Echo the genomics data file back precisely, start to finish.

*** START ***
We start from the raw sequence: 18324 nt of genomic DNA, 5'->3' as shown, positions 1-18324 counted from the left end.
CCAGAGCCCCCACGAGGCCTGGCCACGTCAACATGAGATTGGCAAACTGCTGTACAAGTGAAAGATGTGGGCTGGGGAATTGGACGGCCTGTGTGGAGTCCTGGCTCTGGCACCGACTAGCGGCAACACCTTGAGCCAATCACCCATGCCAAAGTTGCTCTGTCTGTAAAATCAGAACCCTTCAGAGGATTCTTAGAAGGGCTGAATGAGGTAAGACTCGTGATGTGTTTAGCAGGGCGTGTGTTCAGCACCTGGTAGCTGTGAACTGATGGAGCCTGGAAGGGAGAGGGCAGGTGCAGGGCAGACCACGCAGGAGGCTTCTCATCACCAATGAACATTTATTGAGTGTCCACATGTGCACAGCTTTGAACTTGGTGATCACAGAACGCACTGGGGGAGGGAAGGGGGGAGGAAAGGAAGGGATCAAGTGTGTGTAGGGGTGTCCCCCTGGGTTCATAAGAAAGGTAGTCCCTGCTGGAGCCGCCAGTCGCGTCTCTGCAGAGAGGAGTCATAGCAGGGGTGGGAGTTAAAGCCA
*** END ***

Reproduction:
We start from the raw sequence: 18324 nt of genomic DNA, 5'->3' as shown, positions 1-18324 counted from the left end.
CCAGAGCCCCCACGAGGCCTGGCCACGTCAACATGAGATTGGCAAACTGCTGTACAAGTGAAAGATGTGGGCTGGGGAATTGGACGGCCTGTGTGGAGTCCTGGCTCTGGCACCGACTAGCGGCAACACCTTGAGCCAATCACCCATGCCAAAGTTGCTCTGTCTGTAAAATCAGAACCCTTCAGAGGATTCTTAGAAGGGCTGAATGAGGTAAGACTCGTGATGTGTTTAGCAGGGCGTGTGTTCAGCACCTGGTAGCTGTGAACTGATGGAGCCTGGAAGGGAGAGGGCAGGTGCAGGGCAGACCACGCAGGAGGCTTCTCATCACCAATGAACATTTATTGAGTGTCCACATGTGCACAGCTTTGAACTTGGTGATCACAGAACGCACTGGGGGAGGGAAGGGGGGAGGAAAGGAAGGGATCAAGTGTGTGTAGGGGTGTCCCCCTGGGTTCATAAGAAAGGTAGTCCCTGCTGGAGCCGCCAGTCGCGTCTCTGCAGAGAGGAGTCATAGCAGGGGTGGGAGTTAAAGCCA